I love fresh fruit—but I hate fruit flies.
Fruit flies, also called “Pomace Flies” in botanical circles, belong to the family Drosophiledae. Because of their short life-cycle, they’ve been a favorite of genetic research because scientists can observe many generations in a relatively short amount of time.
Adults are small, 1/8th to 1/6th of an inch long. Most species are yellow to black in color. The female lays eggs near a suitable food source, often the over-ripe, soft skin of fruit. Eggs hatch into larvae (maggots), which in turn feed, grow, and shed their skin several times until fully grown. Multiple generations are produced each year.
Although some of the immatures of a few species are parasites or predators of other insects, most feed on decaying vegetative matter, fruit, or fungi. Research tells us that the larvae developing in fruit are actually feeding on yeast growing in the fruit, rather than the fruit itself. The adults that are seen hovering over bowls of fruit may also be attracted to vinegar and dairy products. (Don’t confuse these little guys with fungus gnats, which are smaller.)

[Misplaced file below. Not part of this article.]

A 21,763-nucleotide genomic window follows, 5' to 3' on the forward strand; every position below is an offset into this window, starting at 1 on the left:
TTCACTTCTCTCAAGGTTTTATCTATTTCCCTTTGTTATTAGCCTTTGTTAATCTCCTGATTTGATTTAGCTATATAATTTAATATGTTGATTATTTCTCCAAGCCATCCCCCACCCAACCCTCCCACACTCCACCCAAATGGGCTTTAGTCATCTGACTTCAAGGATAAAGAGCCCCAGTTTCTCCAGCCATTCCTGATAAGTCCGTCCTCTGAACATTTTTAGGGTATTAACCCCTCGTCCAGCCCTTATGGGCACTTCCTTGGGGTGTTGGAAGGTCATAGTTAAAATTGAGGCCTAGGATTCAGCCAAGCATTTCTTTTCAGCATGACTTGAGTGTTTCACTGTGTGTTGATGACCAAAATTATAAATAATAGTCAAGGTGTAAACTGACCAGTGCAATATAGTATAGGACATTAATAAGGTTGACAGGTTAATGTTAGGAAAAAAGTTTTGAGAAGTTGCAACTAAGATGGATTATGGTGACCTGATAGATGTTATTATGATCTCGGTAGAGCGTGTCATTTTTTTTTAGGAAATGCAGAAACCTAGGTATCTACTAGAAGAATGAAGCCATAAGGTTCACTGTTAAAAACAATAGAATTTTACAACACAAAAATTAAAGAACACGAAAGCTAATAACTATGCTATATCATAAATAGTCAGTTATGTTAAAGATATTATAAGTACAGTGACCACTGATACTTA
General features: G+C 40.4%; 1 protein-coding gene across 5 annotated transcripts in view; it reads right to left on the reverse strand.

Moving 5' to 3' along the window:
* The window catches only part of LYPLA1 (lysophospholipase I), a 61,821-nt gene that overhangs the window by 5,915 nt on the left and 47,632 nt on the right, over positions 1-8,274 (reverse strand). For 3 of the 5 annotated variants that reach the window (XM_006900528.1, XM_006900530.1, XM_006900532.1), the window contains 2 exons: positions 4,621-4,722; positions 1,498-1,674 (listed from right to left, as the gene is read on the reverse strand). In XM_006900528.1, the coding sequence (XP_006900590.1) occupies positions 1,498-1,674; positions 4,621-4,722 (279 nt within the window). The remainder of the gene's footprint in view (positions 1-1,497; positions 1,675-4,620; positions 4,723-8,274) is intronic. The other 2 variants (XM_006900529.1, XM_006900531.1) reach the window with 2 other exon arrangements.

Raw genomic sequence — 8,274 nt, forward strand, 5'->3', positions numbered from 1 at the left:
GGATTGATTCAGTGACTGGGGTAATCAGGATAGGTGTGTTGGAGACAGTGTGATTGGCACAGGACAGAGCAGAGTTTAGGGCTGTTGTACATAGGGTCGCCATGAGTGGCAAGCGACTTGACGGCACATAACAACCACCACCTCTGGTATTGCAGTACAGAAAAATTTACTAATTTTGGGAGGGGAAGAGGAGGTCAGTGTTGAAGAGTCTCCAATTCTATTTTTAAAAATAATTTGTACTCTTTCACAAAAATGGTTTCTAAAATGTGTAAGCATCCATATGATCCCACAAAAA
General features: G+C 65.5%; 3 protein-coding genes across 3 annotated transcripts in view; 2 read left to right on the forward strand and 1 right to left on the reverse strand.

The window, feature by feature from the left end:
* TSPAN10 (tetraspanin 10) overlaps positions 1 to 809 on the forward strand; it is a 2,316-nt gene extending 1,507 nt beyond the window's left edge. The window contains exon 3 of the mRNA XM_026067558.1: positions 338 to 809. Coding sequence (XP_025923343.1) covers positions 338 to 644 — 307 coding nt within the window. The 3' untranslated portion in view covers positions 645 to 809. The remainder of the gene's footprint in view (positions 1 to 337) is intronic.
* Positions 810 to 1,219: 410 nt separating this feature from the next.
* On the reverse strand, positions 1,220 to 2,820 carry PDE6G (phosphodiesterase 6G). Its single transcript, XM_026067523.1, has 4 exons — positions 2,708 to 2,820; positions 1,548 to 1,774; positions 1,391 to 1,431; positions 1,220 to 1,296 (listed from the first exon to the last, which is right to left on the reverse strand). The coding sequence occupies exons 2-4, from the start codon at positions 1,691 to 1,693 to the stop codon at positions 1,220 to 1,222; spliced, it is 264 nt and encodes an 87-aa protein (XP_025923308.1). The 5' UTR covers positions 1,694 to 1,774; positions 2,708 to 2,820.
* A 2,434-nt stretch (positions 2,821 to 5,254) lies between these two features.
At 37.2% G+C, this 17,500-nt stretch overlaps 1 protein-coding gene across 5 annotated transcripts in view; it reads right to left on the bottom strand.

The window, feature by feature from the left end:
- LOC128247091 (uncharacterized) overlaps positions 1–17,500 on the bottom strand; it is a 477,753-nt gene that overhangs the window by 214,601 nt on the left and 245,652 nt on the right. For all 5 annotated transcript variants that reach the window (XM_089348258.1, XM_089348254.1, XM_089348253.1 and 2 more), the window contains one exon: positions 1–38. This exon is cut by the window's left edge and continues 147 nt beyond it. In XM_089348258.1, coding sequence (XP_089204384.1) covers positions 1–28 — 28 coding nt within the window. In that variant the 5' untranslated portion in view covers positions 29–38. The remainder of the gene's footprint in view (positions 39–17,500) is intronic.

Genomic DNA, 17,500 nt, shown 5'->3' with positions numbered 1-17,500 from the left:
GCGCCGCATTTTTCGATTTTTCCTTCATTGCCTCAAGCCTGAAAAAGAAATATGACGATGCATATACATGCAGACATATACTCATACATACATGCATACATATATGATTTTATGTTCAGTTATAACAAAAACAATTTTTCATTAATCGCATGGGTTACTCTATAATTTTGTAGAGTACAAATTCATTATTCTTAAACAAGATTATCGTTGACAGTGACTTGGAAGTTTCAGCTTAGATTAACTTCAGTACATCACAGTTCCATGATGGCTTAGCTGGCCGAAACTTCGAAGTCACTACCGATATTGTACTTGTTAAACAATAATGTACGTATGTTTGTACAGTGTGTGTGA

You could argue that they cause little damage because they infest fruit that is decaying and unfit for human consumption. They don’t bite people or pets, and have not been blamed for any disease transmission. But they are obnoxious. The best way to get rid of them is to identify over-ripe food sources and dispose of them before the flies are attracted to it. These could include potatoes, onions, garlic, squash, pumpkins, gourds, etc. Malathion my be sprayed as a last resort.
Remember to follow the label instructions on any pesticide used, as directions sometimes do change. If you have any questions about fruit flies or any other pest, don’t hesitate to stop by Western Gardens and talk to one of our expert gardeners.
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